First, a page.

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Mult Scler Int. 2014;2014:759808. doi: 10.1155/2014/759808. Epub 2014 May 6.

Multiple sclerosis: evaluation of purine nucleotide metabolism in central nervous system in association with serum levels of selected fat-soluble antioxidants.

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Institute of Medical Chemistry, Biochemistry and Clinical Biochemistry, Faculty of Medicine, Comenius University, 811 08 Bratislava, Slovakia.
1st Department of Neurology, Faculty of Medicine, Comenius University, 813 69 Bratislava, Slovakia.
Pharmacobiochemical Laboratory of 3rd Medical Clinic, Faculty of Medicine, Comenius University, 811 08 Bratislava, Slovakia.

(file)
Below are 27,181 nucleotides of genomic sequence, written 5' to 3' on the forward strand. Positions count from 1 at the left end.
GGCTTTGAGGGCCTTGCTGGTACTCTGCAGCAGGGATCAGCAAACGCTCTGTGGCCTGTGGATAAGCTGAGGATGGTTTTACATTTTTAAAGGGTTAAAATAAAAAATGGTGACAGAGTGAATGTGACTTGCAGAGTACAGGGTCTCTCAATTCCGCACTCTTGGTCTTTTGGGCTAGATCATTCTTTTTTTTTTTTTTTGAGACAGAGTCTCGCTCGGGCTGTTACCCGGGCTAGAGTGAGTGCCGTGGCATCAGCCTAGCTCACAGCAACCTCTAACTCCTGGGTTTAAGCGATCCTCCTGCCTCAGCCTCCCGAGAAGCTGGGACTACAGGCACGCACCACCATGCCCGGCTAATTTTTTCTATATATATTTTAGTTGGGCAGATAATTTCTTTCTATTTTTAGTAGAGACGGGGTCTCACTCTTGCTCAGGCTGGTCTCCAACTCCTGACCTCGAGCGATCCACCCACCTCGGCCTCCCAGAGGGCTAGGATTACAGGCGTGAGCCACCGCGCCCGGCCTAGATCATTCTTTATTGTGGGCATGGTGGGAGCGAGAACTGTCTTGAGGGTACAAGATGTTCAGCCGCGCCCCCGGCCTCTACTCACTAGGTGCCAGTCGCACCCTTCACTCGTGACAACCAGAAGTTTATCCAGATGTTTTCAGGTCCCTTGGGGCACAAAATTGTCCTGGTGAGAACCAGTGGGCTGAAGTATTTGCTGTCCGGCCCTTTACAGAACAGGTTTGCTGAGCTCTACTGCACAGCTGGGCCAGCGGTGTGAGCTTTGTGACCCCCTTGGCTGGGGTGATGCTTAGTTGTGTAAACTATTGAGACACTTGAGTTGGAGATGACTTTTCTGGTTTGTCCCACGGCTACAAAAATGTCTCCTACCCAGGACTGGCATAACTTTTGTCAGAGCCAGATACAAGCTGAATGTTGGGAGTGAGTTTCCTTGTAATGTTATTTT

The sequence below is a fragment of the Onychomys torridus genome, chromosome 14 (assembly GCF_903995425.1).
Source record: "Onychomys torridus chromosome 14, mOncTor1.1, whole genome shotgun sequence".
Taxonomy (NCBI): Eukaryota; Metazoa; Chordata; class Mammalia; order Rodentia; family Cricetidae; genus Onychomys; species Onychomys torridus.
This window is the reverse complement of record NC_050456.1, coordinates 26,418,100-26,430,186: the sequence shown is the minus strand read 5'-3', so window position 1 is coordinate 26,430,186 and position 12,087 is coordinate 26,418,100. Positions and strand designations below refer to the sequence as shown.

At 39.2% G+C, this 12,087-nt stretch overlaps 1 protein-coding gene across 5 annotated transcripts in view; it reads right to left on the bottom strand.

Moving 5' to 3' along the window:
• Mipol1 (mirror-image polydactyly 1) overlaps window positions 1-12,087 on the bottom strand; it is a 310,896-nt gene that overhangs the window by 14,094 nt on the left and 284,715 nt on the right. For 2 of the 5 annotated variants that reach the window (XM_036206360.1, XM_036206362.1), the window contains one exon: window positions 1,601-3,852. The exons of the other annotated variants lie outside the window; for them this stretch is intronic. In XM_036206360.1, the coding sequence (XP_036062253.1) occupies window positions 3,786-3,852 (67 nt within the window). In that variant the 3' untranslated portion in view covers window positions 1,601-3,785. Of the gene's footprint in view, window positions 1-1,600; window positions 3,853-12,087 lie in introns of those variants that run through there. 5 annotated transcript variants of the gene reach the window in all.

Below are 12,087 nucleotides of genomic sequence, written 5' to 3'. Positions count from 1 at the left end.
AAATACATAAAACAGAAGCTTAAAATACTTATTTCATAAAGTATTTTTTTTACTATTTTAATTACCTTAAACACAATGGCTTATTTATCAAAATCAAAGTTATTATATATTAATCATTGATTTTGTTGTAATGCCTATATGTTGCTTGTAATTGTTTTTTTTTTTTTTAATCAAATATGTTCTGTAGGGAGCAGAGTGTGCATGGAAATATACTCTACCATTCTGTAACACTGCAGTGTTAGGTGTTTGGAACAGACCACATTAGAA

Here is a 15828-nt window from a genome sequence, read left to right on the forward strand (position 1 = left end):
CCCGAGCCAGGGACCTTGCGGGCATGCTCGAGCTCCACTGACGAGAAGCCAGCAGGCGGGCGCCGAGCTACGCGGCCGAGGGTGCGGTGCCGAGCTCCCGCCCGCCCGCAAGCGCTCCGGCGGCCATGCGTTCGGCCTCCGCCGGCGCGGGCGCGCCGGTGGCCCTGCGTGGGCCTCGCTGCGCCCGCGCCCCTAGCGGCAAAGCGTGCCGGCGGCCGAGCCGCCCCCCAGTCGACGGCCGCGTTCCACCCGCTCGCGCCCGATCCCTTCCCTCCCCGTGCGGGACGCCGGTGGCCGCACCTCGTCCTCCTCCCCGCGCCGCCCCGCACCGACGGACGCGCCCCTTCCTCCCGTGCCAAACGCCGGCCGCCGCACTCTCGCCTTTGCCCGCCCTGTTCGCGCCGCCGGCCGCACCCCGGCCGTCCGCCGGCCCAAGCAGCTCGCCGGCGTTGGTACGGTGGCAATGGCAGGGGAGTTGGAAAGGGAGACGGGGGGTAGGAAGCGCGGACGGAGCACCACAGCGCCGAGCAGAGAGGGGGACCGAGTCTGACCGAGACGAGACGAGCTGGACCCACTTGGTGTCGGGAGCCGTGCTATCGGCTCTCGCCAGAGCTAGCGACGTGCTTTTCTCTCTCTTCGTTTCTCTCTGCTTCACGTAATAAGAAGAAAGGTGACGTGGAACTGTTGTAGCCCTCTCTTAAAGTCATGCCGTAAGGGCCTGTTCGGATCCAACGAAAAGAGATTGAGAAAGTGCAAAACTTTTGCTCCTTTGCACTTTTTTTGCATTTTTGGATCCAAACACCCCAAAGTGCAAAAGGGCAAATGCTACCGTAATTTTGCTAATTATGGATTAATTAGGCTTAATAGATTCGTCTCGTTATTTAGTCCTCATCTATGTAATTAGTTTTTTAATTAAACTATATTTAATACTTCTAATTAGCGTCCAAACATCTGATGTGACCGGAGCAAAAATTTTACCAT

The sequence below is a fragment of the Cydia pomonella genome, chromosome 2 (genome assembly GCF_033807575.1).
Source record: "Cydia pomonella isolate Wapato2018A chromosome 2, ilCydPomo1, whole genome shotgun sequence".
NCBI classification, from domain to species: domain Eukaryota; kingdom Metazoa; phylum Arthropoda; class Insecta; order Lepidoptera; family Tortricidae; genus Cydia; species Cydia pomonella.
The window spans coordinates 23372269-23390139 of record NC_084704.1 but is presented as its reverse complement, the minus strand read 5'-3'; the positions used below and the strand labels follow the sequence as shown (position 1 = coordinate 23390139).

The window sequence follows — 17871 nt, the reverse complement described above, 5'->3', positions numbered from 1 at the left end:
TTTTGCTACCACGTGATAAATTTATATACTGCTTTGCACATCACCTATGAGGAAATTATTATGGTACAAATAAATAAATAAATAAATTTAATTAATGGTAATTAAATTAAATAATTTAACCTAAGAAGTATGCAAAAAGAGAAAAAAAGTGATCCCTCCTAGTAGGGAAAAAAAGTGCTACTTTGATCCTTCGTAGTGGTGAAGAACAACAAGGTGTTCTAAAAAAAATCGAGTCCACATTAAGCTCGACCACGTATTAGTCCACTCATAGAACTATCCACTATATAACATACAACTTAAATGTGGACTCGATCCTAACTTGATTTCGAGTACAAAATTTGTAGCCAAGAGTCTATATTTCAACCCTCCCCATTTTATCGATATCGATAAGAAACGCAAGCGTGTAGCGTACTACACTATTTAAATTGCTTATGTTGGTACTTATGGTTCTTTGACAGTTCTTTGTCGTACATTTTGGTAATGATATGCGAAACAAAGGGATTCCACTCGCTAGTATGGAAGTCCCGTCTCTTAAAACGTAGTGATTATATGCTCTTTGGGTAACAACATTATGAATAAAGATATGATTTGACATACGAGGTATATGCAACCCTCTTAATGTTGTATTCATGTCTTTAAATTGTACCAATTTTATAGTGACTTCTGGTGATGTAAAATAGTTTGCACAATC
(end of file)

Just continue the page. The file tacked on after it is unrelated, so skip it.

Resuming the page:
In the pathogenesis of demyelinating diseases including multiple sclerosis (MS) an important role is played by oxidative stress. Increased energy requirements during remyelination of axons and mitochondria failure is one of the causes of axonal degeneration and disability in MS. In this context, we analyzed to what extent the increase in purine catabolism is associated with selected blood lipophilic antioxidants and if there is any association with alterations in serum levels of coenzyme Q10. Blood serum and cerebrospinal fluid (CSF) samples from 42 patients with diagnosed MS and 34 noninflammatory neurologic patients (control group) were analyzed. Compared to control group, MS patients had significantly elevated values of all purine nucleotide metabolites, except adenosine. Serum lipophilic antioxidants γ -tocopherol, β -carotene, and coenzyme Q10 for the vast majority of MS patients were deficient or moved within the border of lower physiological values. Serum levels of TBARS, marker of lipid peroxidation, were increased by 81% in the MS patients. The results indicate that the deficit of lipophilic antioxidants in blood of MS patients may have a negative impact on bioenergetics of reparative remyelinating processes and promote neurodegeneration.

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